Pseudo-claudication; Central spinal stenosis; Foraminal spinal stenosis
Often, symptoms will be present and gradually worsen over time. Most often, symptoms will be on one side of the body or the other.
Numbness, cramping, or pain in the back, buttocks, thighs, or calves (or problems in the lower back), or in the neck, shoulders, or arms (or problems in the neck)
Weaknessof a portion of a leg or arm
Symptoms are more likely to be present or get worse when you stand or walk upright. They will often lessen or disappear when you sit down or lean forward. Most people with spinal stenosis cannot walk for a long period of time.
Patients with spinal stenosis may be able to ride a bicycle with little pain.
More serious symptoms include:
- Difficulty or imbalance when walking
- Problems controlling urine or bowel movements
- Problems urinating or having a bowel movement
Signs and tests
During the physical exam, your doctor will try to pinpoint the location of the pain and figure out how it affects your movement. You will be asked to:
- Sit, stand, and walk. While you walk, your doctor may ask you to try walking on your toes and then your heels.
- Bend forward, backward, and sideways.
- Lift your legs straight up while lying down. If the pain is worse when you do this, you may have sciatica, especially if you also feel numbness or tingling in one of your legs.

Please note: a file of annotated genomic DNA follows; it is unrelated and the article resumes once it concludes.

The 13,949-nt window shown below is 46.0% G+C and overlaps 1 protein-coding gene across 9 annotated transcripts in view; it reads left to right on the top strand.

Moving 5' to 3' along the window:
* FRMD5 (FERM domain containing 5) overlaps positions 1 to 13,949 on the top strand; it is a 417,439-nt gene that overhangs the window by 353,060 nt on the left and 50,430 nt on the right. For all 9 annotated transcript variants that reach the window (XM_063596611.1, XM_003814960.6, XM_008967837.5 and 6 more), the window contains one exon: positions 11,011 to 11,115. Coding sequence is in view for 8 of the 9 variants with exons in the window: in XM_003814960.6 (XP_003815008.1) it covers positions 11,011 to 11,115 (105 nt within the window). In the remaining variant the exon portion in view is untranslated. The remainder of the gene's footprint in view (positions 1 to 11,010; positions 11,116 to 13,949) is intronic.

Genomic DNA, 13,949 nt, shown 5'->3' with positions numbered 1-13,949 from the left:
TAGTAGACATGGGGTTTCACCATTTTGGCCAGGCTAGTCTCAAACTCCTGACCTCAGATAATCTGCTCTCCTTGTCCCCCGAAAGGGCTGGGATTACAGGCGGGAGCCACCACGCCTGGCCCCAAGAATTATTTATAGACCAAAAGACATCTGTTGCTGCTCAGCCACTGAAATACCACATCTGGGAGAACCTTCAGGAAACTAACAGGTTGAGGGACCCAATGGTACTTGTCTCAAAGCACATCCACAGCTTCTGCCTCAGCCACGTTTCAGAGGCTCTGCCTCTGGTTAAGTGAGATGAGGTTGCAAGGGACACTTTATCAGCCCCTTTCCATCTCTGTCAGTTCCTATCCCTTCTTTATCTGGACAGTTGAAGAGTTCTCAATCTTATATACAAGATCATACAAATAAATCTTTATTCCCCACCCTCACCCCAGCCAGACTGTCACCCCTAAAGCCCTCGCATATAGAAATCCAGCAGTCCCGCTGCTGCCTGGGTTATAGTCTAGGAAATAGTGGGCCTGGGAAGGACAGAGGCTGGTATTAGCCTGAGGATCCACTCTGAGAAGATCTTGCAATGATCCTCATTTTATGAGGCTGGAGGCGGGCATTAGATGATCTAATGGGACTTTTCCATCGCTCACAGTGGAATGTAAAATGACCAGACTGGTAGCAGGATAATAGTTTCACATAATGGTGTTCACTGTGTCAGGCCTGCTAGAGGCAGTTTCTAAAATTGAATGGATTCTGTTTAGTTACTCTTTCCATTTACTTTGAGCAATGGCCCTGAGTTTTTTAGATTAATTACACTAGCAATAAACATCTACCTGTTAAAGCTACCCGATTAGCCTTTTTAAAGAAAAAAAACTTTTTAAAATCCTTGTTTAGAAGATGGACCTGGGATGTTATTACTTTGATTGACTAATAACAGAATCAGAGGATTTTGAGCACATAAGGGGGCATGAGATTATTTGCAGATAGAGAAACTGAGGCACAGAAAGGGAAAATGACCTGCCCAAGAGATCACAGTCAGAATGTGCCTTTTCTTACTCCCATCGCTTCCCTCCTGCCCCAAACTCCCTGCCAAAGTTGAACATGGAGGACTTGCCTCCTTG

Your doctor will also move your legs in different positions, including bending and straightening your knees. All the while, the doctor is assessing your strength, as well as your ability to move.
To test nerve function, the doctor will use a rubber hammer to check your reflexes. Touching your legs in many locations with a pin, cotton swab, or feather tests your sensory nervous system (how well you feel). Your doctor will instruct you to speak up if there are areas where the sensation from the pin, cotton, or feather is duller.
A brain/nervous system (neurological) examination can confirm leg weakness and
- Spinal MRI or
spinal CTscan X-ray of the spine
Review Date: 05/25/2010
Reviewed By: A.D.A.M. Editorial Team: David Zieve, MD, MHA, and David R. Eltz. Previously reviewed by C. Benjamin Ma, MD, Assistant Professor, Chief, Sports Medicine and Shoulder Service, UCSF Dept of Orthopaedic Surgery (7/10/2009).